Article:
The variable amplitude factor K_{BK}, Equation 2.4.39 in FKM (Ref. 5), is
(4)
with Aele, the distance between fatigue life curve and SN-curve, Eq. 2.4.42 in FKM [5],
(5)
with k, the exponent of the SN-curve (for steel k = 5 for normal stresses and k = 8 for shear stresses).
This permits obtaining the equivalent stress amplitude at the knee point of the SN-curve, Sequ, FKM Equation 2.4.27 (Ref. 5).
(6)
For the fatigue strength assessment, depending on the position of the considered shaft section, at locations with shaft shoulders, keyways, etc., the stresses are increased due to local stress concentration. In the FKM (Ref. 5), as in AGMA 6001 (Ref. 13) or DIN 743 (Ref. 8), for the verification the nominal stresses are used (not increased), but the fatigue strength is modified (reduced) by stress concentration factors. As mentioned in AGMA, “since the fatigue strength is largely influenced by physical conditions, environmental conditions, and application conditions as well as material conditions, the basic fatigue strength must be modified (Ref. 13)”. In FKM (Ref. 5) all these effects are documented and combined in the so-called “design factor” K_{WK}. So, the component fatigue limit for axial, bending, torsional and shear are reduced by the design factor per component to obtain the effective nominal values of the component fatigue limit S_{WK}, T_{WK}.
In ISO or AGMA ratings, the final result of a verification is the safety factor obtained by division of the permissible stress by the effective stress. The resulting safety S must then be equal to or higher than the minimum requested safety S_{min}. The result obtained by FKM is not a safety factor, but the “degree of utilization.” The degree of utilization is just the inverted value of the safety factor. The advantage of the utilization concept is that formulas for the verification with combined stresses are simpler. For this paper, the safety concept is used, and the FKM formulas are adapted accordingly. As a symbol for safety, we use here S_{Y}, as the symbol S in the FKM guideline is used for nominal stress.
The basic equation for component safety S_{Y}, equal to the inverted value of the degree of utilization aBK according to FKM Equation 2.6.3 (Ref. 5), for axial, bending, torsional, and shear are:
(7)
So, based on the applied stress and the permissible stress per component, the safety factors obtained are SY_{BK,zd}, S_{YBK,b}, S_{YBK,t}, and SY_{BK,s}. For the consideration of the combined stresses in a shaft, these factors are then combined according to the von-Mises criterion (Equation 2.6.7, FKM [Ref. 5]) to obtain the final result.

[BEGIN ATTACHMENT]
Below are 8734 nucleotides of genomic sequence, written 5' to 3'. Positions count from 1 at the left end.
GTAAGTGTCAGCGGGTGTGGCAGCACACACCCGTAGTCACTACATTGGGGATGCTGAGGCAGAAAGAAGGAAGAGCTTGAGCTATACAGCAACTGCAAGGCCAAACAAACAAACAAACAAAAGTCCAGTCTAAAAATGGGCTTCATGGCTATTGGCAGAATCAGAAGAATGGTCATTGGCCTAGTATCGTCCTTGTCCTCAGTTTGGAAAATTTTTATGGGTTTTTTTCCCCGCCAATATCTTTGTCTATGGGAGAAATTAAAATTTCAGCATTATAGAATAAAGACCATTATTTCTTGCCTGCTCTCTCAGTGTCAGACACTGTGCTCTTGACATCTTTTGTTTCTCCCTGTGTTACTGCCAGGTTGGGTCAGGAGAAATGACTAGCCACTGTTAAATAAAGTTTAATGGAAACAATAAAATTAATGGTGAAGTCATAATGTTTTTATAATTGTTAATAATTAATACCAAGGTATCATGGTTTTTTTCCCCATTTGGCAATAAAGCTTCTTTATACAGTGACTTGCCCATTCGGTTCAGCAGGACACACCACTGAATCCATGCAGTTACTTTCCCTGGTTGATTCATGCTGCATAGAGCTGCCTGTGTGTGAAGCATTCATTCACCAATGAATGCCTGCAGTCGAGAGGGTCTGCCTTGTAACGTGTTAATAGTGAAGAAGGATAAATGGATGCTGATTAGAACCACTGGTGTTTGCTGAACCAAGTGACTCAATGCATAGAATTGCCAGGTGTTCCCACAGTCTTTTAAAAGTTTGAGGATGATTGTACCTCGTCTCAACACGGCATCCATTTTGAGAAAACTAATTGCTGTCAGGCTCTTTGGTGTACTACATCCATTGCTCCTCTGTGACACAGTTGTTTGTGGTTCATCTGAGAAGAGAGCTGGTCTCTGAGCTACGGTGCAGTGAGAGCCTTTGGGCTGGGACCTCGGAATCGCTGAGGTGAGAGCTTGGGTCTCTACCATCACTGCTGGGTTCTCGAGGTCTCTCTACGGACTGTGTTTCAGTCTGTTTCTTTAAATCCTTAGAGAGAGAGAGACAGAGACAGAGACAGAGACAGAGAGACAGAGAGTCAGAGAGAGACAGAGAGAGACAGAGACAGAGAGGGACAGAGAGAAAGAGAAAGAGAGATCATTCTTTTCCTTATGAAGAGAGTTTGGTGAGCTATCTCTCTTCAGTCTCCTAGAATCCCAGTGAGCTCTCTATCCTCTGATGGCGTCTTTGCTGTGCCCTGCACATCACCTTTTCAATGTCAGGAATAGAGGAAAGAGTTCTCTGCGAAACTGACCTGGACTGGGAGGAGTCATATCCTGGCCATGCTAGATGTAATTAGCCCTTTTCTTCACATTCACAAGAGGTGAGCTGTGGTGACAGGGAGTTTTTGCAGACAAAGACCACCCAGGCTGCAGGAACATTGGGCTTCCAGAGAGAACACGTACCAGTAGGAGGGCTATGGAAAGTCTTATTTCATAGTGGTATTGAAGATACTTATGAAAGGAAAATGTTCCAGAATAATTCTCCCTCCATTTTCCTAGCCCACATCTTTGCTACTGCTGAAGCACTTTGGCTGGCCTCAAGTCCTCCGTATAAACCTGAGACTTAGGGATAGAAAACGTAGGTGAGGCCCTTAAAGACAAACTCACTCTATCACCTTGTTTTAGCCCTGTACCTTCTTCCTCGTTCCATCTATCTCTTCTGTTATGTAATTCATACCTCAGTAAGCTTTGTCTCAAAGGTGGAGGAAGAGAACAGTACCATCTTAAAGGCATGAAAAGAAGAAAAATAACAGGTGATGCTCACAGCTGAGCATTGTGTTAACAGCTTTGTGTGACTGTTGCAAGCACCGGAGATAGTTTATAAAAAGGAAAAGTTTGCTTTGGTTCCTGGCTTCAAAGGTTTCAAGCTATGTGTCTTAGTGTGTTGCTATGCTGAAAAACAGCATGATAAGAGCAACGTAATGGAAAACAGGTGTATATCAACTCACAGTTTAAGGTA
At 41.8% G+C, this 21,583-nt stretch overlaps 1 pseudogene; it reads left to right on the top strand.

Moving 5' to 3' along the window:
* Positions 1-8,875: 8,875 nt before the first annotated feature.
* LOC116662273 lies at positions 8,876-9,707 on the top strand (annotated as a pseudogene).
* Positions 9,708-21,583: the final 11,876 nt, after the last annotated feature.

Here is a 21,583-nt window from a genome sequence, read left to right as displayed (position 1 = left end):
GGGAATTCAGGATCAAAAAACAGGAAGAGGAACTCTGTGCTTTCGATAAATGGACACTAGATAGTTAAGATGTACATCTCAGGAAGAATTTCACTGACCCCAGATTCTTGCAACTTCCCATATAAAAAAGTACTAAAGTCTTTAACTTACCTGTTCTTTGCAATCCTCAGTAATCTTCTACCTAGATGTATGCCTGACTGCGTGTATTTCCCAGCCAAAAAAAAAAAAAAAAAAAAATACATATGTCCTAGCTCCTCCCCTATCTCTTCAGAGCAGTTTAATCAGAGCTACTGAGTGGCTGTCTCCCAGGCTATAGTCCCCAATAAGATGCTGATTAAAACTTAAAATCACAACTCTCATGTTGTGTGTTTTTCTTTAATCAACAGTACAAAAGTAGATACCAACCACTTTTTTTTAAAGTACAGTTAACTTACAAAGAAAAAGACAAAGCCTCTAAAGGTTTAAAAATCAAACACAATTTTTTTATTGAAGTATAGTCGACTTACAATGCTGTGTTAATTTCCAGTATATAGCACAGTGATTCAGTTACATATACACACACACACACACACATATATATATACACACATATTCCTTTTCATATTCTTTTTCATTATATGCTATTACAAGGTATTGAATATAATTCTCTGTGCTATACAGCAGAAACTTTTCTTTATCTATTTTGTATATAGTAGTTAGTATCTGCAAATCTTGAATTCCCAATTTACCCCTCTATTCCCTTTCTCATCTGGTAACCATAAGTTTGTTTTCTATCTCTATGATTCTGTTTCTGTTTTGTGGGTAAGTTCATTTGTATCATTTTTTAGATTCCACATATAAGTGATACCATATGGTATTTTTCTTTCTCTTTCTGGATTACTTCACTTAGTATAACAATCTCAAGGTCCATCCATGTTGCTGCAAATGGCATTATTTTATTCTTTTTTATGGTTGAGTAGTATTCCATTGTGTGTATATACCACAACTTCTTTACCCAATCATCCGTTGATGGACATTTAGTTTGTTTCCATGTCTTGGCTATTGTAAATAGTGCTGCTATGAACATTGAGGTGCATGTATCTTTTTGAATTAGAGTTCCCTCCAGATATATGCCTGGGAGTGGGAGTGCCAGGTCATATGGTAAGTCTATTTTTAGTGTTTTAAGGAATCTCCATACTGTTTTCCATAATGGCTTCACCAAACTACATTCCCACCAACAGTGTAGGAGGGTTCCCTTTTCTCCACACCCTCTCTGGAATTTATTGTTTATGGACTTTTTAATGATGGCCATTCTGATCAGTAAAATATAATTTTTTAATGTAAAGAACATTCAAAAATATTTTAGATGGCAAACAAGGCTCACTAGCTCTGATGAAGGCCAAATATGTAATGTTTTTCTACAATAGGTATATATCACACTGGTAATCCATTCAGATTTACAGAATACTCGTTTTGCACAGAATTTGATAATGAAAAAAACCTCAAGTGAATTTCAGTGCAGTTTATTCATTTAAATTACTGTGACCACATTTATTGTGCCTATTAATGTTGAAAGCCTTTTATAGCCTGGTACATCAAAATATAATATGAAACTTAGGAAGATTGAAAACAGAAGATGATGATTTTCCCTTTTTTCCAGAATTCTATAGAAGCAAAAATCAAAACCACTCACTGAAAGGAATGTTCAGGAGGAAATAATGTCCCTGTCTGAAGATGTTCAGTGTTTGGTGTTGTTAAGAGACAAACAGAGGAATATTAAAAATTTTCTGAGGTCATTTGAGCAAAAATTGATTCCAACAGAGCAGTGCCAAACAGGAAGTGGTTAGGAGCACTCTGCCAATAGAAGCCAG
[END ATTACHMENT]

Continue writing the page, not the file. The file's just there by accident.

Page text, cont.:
(8)
In a shaft section, there are two locations where the combined stress may be highest, position W1 and W2 in Figure 5. In point W1, bending and torsion stresses are high, but shear is zero. In W2, shear and torsion stresses are high, but bending is zero. Thus, both positions must be checked to find the lowest safety factor.
The verification of whether the shaft section fulfills the request is then given by:
(9)
with the requested minimum safety factor j_{D} for fatigue strength assessment. For cases where the consequences of shaft failure are high, this factor can be assumed to be 1.5.
Today the analysis of drive trains is performed with appropriate software such as KISSdesign (Ref. 12) which permits modeling the complete drive with all the main elements. Normally the time series is measured at the input or the output coupling. The handling of a time series for a drive train can be made in two different ways.
A load spectrum of type A (Table 2) must be defined at the input or output of the system, at the location where the time series was measured. This load spectrum is then used across the drive system for all gears, shafts, and bearings. For this scope, it is preferred that torque and speed in the load spectrum are given as factors to be multiplied by the nominal values (see Figure 6). The drive train software will calculate the nominal speed/torque of every single element, and the same load spectrum, if defined with factors, can be used everywhere.
The simple variant can be used with any drive system software permitting the use of load spectrums without any further adjustment. If the torque and speed of the time series are always positive, or if some infrequent negative values can be neglected, then this method is preferred. The results for gears and bearings will be perfect, load spectrum of type A is used. For an accurate shaft verification, always load spectrum of type B should be used, otherwise, the shaft strength will not be accurate. Often shaft strength is not critical. The use of load spectrum type A—and assuming the torsion and shear as pulsating for shaft verification—will produce conservative results (on the safe side). So, if the results are satisfying, there is no need for a more complex analysis.
If time series have positive and negative torques/speeds, then alternating load changes arise, which are very sensitive for strength verifications. For gears load spectrums of type C, for shafts type B, and for bearings type A must be used—meaning for a shaft, a gear, or a bearing calculation, a different load spectrum must be used. To make things even more complicated, the load spectrum for every gear pair must be produced separately. This will be explained in the next section.
The handling of time series with positive and negative torques/speeds in systems is very complex and requires special adaptations in drive-system software. If, for example, the time series is given for the input coupling of the system, then for every gear pair, the ratio r between the input coupling and the pinion of the pair must be known. Then the time series (given for the input coupling) is adapted to the pinion by multiplying the torque by r and reducing the speed by r. This modified time series is then used to generate the load spectrum for the verification of the gears. The same procedure can be repeated for shafts and bearings (see Figure 7).